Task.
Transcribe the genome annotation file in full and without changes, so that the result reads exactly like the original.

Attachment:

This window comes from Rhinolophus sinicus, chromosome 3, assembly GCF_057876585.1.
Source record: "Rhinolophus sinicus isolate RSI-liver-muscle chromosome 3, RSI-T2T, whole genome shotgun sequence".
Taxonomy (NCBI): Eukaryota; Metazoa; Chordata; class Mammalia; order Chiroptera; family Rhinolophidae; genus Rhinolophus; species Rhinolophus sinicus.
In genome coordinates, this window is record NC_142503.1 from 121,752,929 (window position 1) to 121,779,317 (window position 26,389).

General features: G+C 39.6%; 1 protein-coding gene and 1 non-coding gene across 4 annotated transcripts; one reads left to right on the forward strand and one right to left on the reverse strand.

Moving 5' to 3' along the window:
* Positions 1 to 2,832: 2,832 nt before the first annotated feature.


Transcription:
This window comes from Rhinolophus sinicus, chromosome 3, assembly GCF_057876585.1.
Source record: "Rhinolophus sinicus isolate RSI-liver-muscle chromosome 3, RSI-T2T, whole genome shotgun sequence".
Taxonomy (NCBI): Eukaryota; Metazoa; Chordata; class Mammalia; order Chiroptera; family Rhinolophidae; genus Rhinolophus; species Rhinolophus sinicus.
In genome coordinates, this window is record NC_142503.1 from 121,752,929 (window position 1) to 121,779,317 (window position 26,389).

General features: G+C 39.6%; 1 protein-coding gene and 1 non-coding gene across 4 annotated transcripts; one reads left to right on the forward strand and one right to left on the reverse strand.

Moving 5' to 3' along the window:
* Positions 1 to 2,832: 2,832 nt before the first annotated feature.